How the Accounting Principles and Guidelines affect the Financial Statements

How the Accounting Principles and Guidelines affect the Financial Statements

The basic accounting principles directly impact the way you should prepare and interpret your business financial statements. In this article, we will focus on how the accounting principles impact the balance sheet, income statement, and the notes included in the financial statements.

Balance sheet

All the assets that you list in your balance sheet must have cost that can be measured and each amount represents the original cost of the specific asset. This is in accordance with the monetary concept in accounting.

Also, to ensure that your business balance sheet conforms to the economic entity assumption of accounting, only the liabilities, assets, and owners’ equity are included in the balance sheet. According to the economic entity principle, every business is a separate entity from its owner or owners and is regarded as an accounting business or entity. Therefore, in the preparation and interpretation of the balance sheet, you can’t include your personal finances. Instead, you must treat your business as a separate entity.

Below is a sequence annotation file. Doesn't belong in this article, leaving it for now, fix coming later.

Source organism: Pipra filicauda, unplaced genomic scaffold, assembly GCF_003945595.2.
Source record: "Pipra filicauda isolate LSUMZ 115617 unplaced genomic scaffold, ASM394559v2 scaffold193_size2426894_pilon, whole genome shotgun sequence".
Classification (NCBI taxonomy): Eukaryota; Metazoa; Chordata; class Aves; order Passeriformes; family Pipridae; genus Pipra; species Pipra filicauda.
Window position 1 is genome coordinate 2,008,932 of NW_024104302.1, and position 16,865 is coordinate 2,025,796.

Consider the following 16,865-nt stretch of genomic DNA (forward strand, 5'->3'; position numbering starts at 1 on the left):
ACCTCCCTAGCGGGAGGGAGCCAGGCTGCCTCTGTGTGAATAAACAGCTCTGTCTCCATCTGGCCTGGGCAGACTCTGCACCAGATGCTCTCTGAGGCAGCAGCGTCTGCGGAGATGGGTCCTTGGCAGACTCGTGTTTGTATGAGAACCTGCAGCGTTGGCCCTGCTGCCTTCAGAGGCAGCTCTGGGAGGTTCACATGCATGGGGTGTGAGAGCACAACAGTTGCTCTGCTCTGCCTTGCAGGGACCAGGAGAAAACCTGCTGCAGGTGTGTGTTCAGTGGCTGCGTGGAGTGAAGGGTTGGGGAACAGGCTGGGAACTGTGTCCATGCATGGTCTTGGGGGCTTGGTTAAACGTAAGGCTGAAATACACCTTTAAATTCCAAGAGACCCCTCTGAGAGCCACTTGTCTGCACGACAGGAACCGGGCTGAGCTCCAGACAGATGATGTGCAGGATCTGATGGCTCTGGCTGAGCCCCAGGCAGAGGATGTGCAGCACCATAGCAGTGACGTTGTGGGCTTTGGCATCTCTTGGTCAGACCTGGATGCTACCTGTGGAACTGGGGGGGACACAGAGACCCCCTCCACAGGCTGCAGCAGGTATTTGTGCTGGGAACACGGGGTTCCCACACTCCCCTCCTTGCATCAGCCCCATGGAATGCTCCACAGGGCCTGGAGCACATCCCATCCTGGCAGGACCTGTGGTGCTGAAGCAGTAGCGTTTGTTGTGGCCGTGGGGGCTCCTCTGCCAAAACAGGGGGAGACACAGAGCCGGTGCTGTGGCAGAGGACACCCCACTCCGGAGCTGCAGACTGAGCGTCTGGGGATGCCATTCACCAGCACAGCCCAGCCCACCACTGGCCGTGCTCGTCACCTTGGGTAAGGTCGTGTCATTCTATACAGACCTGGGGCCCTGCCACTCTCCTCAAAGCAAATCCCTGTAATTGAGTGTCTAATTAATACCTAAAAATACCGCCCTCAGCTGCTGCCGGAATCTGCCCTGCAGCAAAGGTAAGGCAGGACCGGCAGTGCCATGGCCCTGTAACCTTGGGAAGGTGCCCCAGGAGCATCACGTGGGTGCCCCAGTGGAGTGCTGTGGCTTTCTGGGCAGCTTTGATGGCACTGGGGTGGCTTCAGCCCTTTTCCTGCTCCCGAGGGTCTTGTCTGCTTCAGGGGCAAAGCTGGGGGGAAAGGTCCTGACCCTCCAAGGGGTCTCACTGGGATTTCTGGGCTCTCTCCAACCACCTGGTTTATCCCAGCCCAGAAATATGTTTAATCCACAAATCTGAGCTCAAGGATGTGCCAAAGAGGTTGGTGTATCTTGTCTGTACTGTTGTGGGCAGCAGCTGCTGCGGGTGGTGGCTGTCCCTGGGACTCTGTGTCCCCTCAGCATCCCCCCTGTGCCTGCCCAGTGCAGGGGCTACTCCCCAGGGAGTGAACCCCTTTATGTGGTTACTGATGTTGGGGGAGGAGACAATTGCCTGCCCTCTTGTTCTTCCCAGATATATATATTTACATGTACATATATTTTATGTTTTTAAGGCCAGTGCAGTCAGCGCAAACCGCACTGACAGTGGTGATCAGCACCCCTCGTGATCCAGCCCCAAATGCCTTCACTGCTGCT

The monetary unit assumption and the cost principle prevent various valuable assets from featuring in the balance sheet. The cost principle states that all business transactions are recorded at the cost at the time it took place. For example, corporations that deal in consumer goods with famous trademarks, high brand names, and logos aren’t shown on the balance sheet because they weren’t purchased. For Instance, Coca-Cola’s logo isn’t shown in the company’s assets because it wasn’t purchased and so its cost can’t be determined, yet it is the most valuable asset for such an international corporation.

Besides, a company that has a competent management team and excellent reputation can’t include such assets in its balance sheet, yet, they are very crucial to its operations. This is because such assets can’t be measured in monetary terms.

Income Statement

An income statement reveals the revenues of business for a stated period such as a quarter, a year, and more.

Revenue is the fees that your business has received for the specified period. Note that this revenue should be recognized in the income statement when it was earned rather than when your business received the cash. Also, you should match such revenue with the related expense in the same accounting period. This is in accordance with the matching principle. Using our accounting services in Singapore, you will be more than comfortable that this will no longer worry you.

The notes included in the financial statements

According to the full disclosure principle, a company’s financial statements must include the disclosure notes. Such notes help the financial statement users to understand the information included in the financial statement. Note that all notes to the financial statements are perceived as an integral part of those documents and should never be omitted.